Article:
I feel it faintly at first. It’s far off in the distance, yet it gently tugs at me again and again and won’t stop. The slow persistence of the cry continues to pull at me, louder and stronger. I open my eyes and I’m in bed. The crying is somewhere close.
My heart beats into a slow consciousness. I’m alone, and in the dimness of the room, something has shifted, and I’m there. The same light blue sheets and cream waffle blanket are in a tousled mess around me. Then Weight descends and settles in its usual spot on my shoulders. Daddyken’s in hospital Weight tells me. He’s there.
I roll onto my back, and my heart gains further speed as Weight calls its friend Despair to lodge in its familiar spot in my heart. I sit up, and the cool air envelopes me. They’re back. Did they ever leave? I feel the walls, the floor and the ceiling move in on me.
The intense rays of the afternoon sun frame the edges of the wooden window blinds. A solar eclipse just for me. I shudder as my hot feet touch the cold wooden floor. I can feel the heat of the sun as I stand next to the window and rest my burning cheek on the cold pale blue brick wall of my room.
My heart goes into a gallop, my breath speeds up. I look at myself in the green translucent glass of the wardrobe door and see her again. There’s Fear. With Despair. And my mind is a loud jumble of pain.
The cry becomes desperate. In a trance, I walk to the familiar white door as my heart bolts over to greet Dread. Despair is growing. I feel Desperate. With these old friends, I pull open the door and the cry is loud. It’s somewhere. It’s calling for me. I drag my feet down the dark hallway and stop at the first door. I pull my breath in. She’s not there. No crib, no nappies. Single bed. Study desk. Ok breath. Please breath.
But I can’t seem to return.
At the next door, the crying envelopes me. I rush over to pick my baby up. It’s not Panda. It’s Soccer Boy. It’s not Panda. His chubby cheeks are wet with tears. He’s heavy.
I sit down and feed him. I’m alone with these old friends. I close my eyes momentarily and notice the room has a different smell. The white sleigh cot is the same. It’s in a different spot. The window is larger. The change mat is yellow with blue checks. No teddy bear print. I look at him as he suckles. This baby is wearing blue. Blue. He suckles differently. He’s bigger. Bald. It’s different.
I feel a shift as I breath in. I don’t think it’s that time. Daddyken’s not in hospital…he hasn’t just had a stroke. It’s not that time. Yes, not that time. It’s a different time. Not that time. And then finally, finally, the spell is broken as my body starts to shake as my heart swells out of my chest and I burst into a spasm of grief-laden tears, tears which fall like they did in his sister’s time, tears laced with all the Dread and Despair and Desperation of that Time. Tears which eventually drain Weight away. And with a shudder of relief, I kiss Soccer Boy’s soft warm head. And hold him tightly to me as I ride that last familiar wave of hopelessness from all those years ago.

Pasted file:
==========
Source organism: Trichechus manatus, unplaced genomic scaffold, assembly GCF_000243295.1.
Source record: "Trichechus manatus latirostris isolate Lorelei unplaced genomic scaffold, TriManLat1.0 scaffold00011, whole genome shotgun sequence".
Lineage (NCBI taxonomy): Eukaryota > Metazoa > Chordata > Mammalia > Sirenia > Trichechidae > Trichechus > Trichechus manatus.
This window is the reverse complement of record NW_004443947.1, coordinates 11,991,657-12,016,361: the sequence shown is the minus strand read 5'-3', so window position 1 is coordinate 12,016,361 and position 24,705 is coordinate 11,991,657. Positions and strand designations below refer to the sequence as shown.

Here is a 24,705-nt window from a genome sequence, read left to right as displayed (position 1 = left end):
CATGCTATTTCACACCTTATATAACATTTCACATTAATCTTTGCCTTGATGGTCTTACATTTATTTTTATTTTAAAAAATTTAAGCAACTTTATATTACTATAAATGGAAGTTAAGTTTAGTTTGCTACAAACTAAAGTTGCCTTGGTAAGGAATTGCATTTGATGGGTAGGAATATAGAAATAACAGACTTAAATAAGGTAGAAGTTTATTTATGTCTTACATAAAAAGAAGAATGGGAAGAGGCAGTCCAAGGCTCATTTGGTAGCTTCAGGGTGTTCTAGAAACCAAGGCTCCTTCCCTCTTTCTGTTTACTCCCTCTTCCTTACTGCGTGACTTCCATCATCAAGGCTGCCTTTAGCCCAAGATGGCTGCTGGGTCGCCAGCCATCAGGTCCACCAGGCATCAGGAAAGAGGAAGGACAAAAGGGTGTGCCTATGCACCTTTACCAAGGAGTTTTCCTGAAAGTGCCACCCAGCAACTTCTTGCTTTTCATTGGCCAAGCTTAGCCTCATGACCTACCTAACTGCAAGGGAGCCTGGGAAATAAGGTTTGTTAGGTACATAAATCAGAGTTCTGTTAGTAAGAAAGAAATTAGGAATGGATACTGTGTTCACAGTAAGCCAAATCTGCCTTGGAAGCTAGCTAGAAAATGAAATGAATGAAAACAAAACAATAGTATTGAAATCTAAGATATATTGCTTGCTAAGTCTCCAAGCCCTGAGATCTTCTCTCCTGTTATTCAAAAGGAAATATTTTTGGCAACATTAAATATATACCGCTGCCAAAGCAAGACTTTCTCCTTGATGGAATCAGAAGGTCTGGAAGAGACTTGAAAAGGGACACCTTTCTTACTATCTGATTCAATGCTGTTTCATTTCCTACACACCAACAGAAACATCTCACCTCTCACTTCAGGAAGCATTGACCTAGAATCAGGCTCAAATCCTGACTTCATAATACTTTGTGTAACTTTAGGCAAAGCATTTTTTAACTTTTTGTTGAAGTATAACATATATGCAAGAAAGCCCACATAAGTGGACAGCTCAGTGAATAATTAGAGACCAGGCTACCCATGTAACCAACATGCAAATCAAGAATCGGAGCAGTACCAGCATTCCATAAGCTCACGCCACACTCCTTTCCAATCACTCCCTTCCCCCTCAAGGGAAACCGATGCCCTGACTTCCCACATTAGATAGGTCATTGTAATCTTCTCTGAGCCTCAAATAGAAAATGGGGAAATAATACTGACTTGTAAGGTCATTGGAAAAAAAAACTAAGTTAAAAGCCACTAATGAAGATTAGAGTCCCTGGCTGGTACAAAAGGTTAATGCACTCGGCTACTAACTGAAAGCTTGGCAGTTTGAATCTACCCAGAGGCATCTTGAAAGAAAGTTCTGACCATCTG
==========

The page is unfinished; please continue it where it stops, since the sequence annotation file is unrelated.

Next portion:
A few months after Daddyken’s stroke shattered our equilibrium and I was scrambling to piece it back together with Panda in my arms, I resolved never, ever to have another child. I had no wish to return to the horror that shadowed me all that summer, autumn, winter and spring.
Of course, we eventually crawled out of that abyss, and found a different life and a different happiness on a different level of equilibrium. And so 5 years after that time, we found the strength to have Soccer Boy.
Perhaps I was naïve, but I thought that the trauma from those earlier years was done. A memory filed away and a time already dealt with. But it was really only biding its time until the conditions were right. A baby. Another hot summer. Same house. And if I didn’t concentrate, if I lost my focus momentarily, then something would shift, and I would be back there. I would relive that horror. I would ride that wave again. And again.
Soccer Boy is 6 now, and looking back, it took about 10 months for me to achieve another level of equilibrium.
It took 10 months for me to be reassured that I was not back there. That I was here. That Daddyken would walk through that front door. He’d be without a sling for his arm, without a brace for his foot, without the pronounced limp in his step and without the need for assistance with his buttons. That I would pick Panda up from school. That Soccer Boy is in this new time. This new equilibrium. Because I was not back there. I’m here.